Archive for November 17, 2016

Thursday, November 17, 2016 [Tweets] [Favorites]

Mixing Swift Initializers

Russ Bishop:

Let’s say you have a type with a failable initializer. Now you want to extend that type to support deserializing from JSON. You throw nice detailed errors if JSON parsing fails and you’d like to throw if anything goes wrong[…] There are two problems here. One is that we can’t delegate to a failable initializer. […] The second is there is no syntax to checking the result of calling the failable initializer even if we could; self is only optional in the context of a failable initializer.

Facebook’s Metrics Found to Be Exaggerated

Nick Heer:

Back in 2013, Facebook announced that they had become the leading source of traffic to media companies, to the tune of about 40% of their total referrals. That’s a huge number and, right or wrong, publications became somewhat reliant upon the traffic Facebook was sending their way.

[…]

Every major media company should be seriously reconsidering their commitments to Facebook right now. Between their seemingly uncaring attitude towards bogus news sites, their algorithmic fluctuations for legitimate publications, and their ongoing inflation of their statistics, Facebook shows that they simply don’t care about the state of the media.

Also:

So, to summarize, Zuckerberg is arguing that Facebook users absolutely cannot have their voting decisions swayed by posts on the social network, and that’s why advertisers should pay to promote political parties and candidates on Facebook.

Update (2016-11-21): Issie Lapowsky:

Throughout the last year-and-a-half, stories about the imbalance between Clinton’s ad spending compared to Trump’s proliferated. They noted how Clinton spent more than $200 million on television ads in the final months of the election while Trump spent less than half that. Because Trump wasn’t spending as much on television all along, it seemed like his team wasn’t investing in changing anyone’s minds. But they were: they were just doing it online.

[…]

Coby’s team took full advantage of the ability to perform massive tests with its ads. On any given day, Coby says, the campaign was running 40,000 to 50,000 variants of its ads, testing how they performed in different formats, with subtitles and without, and static versus video, among other small differences. On the day of the third presidential debate in October, the team ran 175,000 variations. Coby calls this approach “A/B testing on steroids.” The more variations the team was able to produce, Coby says, the higher the likelihood that its ads would actually be served to Facebook users.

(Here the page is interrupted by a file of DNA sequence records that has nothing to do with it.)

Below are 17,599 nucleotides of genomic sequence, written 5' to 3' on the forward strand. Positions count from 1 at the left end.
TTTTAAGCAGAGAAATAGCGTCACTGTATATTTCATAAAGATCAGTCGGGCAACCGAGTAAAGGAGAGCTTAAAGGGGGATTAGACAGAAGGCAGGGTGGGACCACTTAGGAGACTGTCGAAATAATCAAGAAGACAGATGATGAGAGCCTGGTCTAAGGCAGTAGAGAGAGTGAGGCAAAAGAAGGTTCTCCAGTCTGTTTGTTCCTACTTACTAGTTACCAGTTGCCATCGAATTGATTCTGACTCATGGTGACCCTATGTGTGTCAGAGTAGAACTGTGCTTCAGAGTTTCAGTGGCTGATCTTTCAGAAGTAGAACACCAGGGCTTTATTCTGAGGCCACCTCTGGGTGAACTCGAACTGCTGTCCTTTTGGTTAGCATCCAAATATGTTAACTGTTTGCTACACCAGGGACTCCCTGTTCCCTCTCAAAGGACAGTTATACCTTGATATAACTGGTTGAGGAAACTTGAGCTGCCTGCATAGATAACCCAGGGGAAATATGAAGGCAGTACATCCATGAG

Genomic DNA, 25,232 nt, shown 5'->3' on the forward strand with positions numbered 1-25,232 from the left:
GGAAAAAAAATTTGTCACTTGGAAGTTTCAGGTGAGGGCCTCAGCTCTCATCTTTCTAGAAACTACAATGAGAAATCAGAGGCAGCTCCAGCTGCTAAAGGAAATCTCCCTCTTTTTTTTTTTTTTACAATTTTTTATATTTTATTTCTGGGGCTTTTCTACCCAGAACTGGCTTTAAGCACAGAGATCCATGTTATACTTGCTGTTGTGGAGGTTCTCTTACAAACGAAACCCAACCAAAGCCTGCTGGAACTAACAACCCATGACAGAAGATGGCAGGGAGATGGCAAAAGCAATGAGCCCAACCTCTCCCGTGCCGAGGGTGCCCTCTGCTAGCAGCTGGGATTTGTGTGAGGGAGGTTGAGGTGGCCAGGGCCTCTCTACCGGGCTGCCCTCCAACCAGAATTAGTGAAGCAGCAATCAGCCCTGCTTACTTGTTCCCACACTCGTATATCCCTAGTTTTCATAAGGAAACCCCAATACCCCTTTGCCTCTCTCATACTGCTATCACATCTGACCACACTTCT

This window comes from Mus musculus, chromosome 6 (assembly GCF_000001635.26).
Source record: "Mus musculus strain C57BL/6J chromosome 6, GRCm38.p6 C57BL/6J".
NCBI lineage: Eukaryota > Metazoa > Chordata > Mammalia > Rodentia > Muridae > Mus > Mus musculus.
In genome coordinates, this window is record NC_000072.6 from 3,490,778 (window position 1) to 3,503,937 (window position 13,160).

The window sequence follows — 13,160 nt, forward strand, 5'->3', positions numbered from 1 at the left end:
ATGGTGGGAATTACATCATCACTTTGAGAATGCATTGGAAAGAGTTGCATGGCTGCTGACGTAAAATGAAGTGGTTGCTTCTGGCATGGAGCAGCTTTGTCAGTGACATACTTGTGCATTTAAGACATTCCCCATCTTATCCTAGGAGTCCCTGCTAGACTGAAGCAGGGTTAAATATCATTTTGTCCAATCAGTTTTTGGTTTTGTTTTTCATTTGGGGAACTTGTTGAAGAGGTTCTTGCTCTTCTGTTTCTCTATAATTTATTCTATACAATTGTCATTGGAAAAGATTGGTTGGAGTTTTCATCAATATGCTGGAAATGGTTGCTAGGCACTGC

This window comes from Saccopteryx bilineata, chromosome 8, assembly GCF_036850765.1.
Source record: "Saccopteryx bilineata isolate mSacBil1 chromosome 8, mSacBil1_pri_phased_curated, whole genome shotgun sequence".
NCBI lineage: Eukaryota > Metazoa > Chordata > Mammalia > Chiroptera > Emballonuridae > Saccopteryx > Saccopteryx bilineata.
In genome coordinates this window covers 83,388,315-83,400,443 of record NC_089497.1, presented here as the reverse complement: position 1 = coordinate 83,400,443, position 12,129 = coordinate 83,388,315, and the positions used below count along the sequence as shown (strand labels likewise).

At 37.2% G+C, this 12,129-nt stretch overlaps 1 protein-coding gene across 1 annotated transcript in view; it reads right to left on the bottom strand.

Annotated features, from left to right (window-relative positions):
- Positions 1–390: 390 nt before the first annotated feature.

Google PhotoScan

Jingyu Cui:

We all have those old albums and boxes of photos, but we don’t take the time to digitize them because it’s just too hard to get it right. We don’t want to mail away our original copy, buying a scanner is costly and time consuming, and if you try to take a photo of a photo, you end up with crooked edges and glare.

We knew there had to be a better way, so we’re introducing PhotoScan, a brand new, standalone app from Google Photos that easily scans just about any photo, free, from anywhere. Get it today for Android and iOS.

Plus, lots of old photos are not easily removed from their albums for scanning. So even though I have a ScanSnap, which is the easiest way I’ve found to scan photos, I can’t always use it.

Jason Snell:

The results I got were… only okay. Some photos were distorted, and none of them looked particularly great. In other words, you get what you pay for—this is free and easy and better than never getting old photos in digital form, but it’s also not going to give you the quality of scanning items yourself or sending prints, slides, and film to a photo-scanning service.

I think being easy is the key feature, the difference between having photos of questionable quality vs. not scanning at all. Hopefully the quality will improve.

See also: Shawn King, Michael Rockwell, Juli Clover.

Update (2016-12-09): David Sparks:

I tested it with some old family photos and it works great, particularly old photos with not-so-great resolution to begin with.

Update (2016-12-18): I am getting pretty good results, although it really reduces the resolution of the photo. It’s still better to use the ScanSnap where possible.

Apple to Halve App Store Fees for Subscription Video Apps

Juli Clover:

Apple normally takes a 30 percent cut of all App Store app purchases and subscriptions, but for subscription-based streaming video apps like Netflix and Hulu, Apple plans to cut its fee to 15 percent. Apple has already reduced the fees for some of its video partners, and will soon extend the 15 percent rate to all subscription video services that are integrated with the company’s upcoming TV app.